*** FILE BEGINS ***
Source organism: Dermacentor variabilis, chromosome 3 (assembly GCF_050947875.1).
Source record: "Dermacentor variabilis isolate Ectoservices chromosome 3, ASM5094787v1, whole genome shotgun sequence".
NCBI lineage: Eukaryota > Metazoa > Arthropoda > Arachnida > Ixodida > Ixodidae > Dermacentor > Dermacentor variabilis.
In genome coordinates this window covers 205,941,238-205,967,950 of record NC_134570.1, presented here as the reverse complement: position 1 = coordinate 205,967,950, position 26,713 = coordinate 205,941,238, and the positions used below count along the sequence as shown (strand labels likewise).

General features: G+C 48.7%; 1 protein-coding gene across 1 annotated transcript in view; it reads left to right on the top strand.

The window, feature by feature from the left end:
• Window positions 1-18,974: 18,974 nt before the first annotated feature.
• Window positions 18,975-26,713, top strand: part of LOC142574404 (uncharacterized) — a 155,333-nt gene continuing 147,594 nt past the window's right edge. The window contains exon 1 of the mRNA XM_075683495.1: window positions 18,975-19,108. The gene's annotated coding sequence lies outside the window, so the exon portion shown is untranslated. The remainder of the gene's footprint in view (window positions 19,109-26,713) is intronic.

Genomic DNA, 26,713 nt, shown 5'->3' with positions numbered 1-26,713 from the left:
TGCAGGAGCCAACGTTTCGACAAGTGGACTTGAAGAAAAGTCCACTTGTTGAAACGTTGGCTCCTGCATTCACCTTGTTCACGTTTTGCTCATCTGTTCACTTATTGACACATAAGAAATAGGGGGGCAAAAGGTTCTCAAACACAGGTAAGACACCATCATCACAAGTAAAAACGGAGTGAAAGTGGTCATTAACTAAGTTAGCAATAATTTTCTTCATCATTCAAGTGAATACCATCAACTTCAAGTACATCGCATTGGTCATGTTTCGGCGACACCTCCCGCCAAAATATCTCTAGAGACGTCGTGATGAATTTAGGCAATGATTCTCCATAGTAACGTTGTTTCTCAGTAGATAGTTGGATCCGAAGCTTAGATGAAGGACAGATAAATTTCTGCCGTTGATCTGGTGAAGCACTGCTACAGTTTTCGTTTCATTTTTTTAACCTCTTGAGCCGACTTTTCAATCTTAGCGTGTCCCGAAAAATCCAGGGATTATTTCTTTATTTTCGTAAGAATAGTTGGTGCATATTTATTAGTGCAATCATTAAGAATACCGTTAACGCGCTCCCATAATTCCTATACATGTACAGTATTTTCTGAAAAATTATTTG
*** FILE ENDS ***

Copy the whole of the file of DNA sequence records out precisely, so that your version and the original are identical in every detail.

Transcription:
Source organism: Dermacentor variabilis, chromosome 3 (assembly GCF_050947875.1).
Source record: "Dermacentor variabilis isolate Ectoservices chromosome 3, ASM5094787v1, whole genome shotgun sequence".
NCBI lineage: Eukaryota > Metazoa > Arthropoda > Arachnida > Ixodida > Ixodidae > Dermacentor > Dermacentor variabilis.
In genome coordinates this window covers 205,941,238-205,967,950 of record NC_134570.1, presented here as the reverse complement: position 1 = coordinate 205,967,950, position 26,713 = coordinate 205,941,238, and the positions used below count along the sequence as shown (strand labels likewise).

General features: G+C 48.7%; 1 protein-coding gene across 1 annotated transcript in view; it reads left to right on the top strand.

The window, feature by feature from the left end:
• Window positions 1-18,974: 18,974 nt before the first annotated feature.
• Window positions 18,975-26,713, top strand: part of LOC142574404 (uncharacterized) — a 155,333-nt gene continuing 147,594 nt past the window's right edge. The window contains exon 1 of the mRNA XM_075683495.1: window positions 18,975-19,108. The gene's annotated coding sequence lies outside the window, so the exon portion shown is untranslated. The remainder of the gene's footprint in view (window positions 19,109-26,713) is intronic.

Genomic DNA, 26,713 nt, shown 5'->3' with positions numbered 1-26,713 from the left:
TGCAGGAGCCAACGTTTCGACAAGTGGACTTGAAGAAAAGTCCACTTGTTGAAACGTTGGCTCCTGCATTCACCTTGTTCACGTTTTGCTCATCTGTTCACTTATTGACACATAAGAAATAGGGGGGCAAAAGGTTCTCAAACACAGGTAAGACACCATCATCACAAGTAAAAACGGAGTGAAAGTGGTCATTAACTAAGTTAGCAATAATTTTCTTCATCATTCAAGTGAATACCATCAACTTCAAGTACATCGCATTGGTCATGTTTCGGCGACACCTCCCGCCAAAATATCTCTAGAGACGTCGTGATGAATTTAGGCAATGATTCTCCATAGTAACGTTGTTTCTCAGTAGATAGTTGGATCCGAAGCTTAGATGAAGGACAGATAAATTTCTGCCGTTGATCTGGTGAAGCACTGCTACAGTTTTCGTTTCATTTTTTTAACCTCTTGAGCCGACTTTTCAATCTTAGCGTGTCCCGAAAAATCCAGGGATTATTTCTTTATTTTCGTAAGAATAGTTGGTGCATATTTATTAGTGCAATCATTAAGAATACCGTTAACGCGCTCCCATAATTCCTATACATGTACAGTATTTTCTGAAAAATTATTTG